Adam Durrant - Durrant Orthopaedics - Hand & Upper Limb Orthopaedic Surgeon
Private Service, Orthopaedics
Shoulder Dislocation and Stabilisation
The shoulder is an inherently unstable "ball and socket" joint. This allows the shoulder to have a wide range of motion, but does mean that it is more at risk of dislocation. Unlike the hip, where boney congruity maintains the stability of the joint, the shoulder relies on soft tissues to hold it in joint.
Dislocation of the shoulder is common, usually anterior, and most commonly due to trauma to the shoulder such as a fall or a mis-timed rugby tackle. Most shoulder dislocations can be reduced without the need for surgery. However, in a young person with a single, traumatic, anterior dislocation, the chances of dislocating again, especially if engaged in contact sports, is greater than 90-95%. Dislocations in other directions are also seen, and can be managed in a similar fashion to anterior ones.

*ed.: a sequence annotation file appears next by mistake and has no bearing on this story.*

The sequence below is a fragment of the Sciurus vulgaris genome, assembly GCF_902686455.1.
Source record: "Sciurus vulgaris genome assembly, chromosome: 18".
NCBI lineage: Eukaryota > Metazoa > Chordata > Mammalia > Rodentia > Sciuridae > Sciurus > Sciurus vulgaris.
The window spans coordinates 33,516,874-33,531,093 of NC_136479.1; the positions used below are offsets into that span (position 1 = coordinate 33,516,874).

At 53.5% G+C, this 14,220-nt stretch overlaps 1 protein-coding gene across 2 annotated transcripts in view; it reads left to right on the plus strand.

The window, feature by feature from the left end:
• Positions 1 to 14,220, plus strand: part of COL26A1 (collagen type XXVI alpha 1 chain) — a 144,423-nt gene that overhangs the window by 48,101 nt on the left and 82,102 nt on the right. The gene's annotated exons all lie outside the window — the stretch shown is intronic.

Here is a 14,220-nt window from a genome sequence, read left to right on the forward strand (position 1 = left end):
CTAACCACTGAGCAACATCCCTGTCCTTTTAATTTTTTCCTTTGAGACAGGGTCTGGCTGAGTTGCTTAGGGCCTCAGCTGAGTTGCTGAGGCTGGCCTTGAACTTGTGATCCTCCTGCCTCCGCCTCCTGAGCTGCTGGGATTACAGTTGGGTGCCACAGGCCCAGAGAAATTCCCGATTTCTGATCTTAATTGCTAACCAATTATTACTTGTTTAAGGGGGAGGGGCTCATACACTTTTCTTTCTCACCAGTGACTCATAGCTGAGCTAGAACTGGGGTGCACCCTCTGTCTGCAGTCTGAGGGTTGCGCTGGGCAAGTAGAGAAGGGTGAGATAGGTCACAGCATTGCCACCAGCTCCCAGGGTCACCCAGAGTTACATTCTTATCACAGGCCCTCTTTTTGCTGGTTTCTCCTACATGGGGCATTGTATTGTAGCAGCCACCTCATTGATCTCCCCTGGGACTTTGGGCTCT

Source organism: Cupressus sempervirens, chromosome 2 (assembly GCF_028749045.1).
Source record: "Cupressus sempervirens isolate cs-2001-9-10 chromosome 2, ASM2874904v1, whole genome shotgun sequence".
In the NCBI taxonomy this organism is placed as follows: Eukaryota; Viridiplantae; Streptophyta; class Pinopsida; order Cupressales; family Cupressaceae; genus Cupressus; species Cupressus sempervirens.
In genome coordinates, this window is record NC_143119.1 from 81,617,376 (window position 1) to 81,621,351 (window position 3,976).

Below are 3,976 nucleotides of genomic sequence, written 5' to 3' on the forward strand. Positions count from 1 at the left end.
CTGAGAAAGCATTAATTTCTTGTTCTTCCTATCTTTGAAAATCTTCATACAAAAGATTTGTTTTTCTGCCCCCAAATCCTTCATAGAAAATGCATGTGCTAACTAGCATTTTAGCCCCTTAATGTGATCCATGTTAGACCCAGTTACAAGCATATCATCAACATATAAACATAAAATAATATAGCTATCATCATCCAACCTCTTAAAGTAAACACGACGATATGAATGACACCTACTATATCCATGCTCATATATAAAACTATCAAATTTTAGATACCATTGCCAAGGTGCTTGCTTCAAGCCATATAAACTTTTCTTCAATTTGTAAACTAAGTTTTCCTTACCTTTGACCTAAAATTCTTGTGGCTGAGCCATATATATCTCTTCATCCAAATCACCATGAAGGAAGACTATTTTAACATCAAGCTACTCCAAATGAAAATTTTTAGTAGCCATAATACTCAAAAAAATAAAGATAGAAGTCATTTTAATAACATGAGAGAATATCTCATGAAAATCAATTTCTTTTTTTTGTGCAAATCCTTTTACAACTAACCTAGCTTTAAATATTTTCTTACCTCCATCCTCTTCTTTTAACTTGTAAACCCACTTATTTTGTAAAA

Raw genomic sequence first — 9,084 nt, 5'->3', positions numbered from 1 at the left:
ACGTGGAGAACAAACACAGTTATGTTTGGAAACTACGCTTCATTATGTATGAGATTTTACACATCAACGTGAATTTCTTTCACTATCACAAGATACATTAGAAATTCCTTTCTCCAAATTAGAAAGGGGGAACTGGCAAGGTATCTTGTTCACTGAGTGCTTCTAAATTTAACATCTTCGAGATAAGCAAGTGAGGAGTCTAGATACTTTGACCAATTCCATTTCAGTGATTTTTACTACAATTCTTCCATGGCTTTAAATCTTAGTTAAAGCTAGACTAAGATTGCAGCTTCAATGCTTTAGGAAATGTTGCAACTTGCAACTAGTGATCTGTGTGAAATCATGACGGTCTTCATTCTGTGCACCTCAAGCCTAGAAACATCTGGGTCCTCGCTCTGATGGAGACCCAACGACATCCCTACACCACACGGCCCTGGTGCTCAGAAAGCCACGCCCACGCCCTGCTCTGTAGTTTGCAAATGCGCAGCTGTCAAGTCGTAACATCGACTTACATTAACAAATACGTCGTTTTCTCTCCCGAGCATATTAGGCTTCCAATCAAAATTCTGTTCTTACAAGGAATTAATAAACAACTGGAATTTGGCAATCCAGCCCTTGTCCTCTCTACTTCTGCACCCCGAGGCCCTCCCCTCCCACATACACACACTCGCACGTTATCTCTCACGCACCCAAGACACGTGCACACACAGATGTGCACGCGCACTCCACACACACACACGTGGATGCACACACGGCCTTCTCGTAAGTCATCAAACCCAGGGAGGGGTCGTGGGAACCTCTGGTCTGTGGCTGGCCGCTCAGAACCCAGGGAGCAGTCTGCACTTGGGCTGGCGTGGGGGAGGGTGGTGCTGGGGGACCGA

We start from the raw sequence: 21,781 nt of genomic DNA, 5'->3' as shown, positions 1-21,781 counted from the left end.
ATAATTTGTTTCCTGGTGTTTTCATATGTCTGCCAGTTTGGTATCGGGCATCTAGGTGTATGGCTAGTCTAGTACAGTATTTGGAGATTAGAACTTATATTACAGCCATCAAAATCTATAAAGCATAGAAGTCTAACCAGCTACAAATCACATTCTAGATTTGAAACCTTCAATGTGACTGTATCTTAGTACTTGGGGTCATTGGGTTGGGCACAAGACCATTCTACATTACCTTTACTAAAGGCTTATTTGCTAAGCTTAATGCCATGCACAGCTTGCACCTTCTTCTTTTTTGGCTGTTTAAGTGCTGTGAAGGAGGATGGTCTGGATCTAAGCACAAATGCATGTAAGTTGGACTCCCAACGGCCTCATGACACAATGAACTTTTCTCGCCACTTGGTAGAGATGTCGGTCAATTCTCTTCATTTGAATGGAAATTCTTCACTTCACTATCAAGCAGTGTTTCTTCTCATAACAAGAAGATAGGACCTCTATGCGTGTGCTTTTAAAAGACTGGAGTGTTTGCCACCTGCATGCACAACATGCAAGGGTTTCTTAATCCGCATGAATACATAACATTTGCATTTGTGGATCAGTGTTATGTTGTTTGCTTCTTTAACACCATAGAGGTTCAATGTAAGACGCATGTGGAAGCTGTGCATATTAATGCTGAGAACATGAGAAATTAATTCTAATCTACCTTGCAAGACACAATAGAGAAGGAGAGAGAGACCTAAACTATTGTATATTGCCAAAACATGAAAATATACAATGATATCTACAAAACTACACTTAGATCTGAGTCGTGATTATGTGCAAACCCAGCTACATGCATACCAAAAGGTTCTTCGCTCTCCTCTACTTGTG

Surgery has an accepted role as a way of stabilising the shoulder to prevent further dislocations. The most common surgery done in my practice is an arthroscopic shoulder stabilisation ("keyhole surgery"). The aim of the surgery is to repair the structures at the front of the joint to "tighten then up" and prevent further dislocations. The success of this surgery is greater than 90%. You may also hear of this surgery referred to as a "Bankhart repair" in reference to the name surgeons give to the damaged tissues at the front of the shoulder.
If there is more substantial damage to the joint then a bigger surgical procedure may be necessary. This usually involves restoring damaged bone at the front of the joint by transferring a tendon-bone block from elsewhere in the shoulder to the front of the joint. This is known as the Laterjet procedure.
For more information regarding shoulder arthroscopy or "keyhole" surgery click here
For more information on shoulder dislocation click here
For more information on shoulder stabilisation click here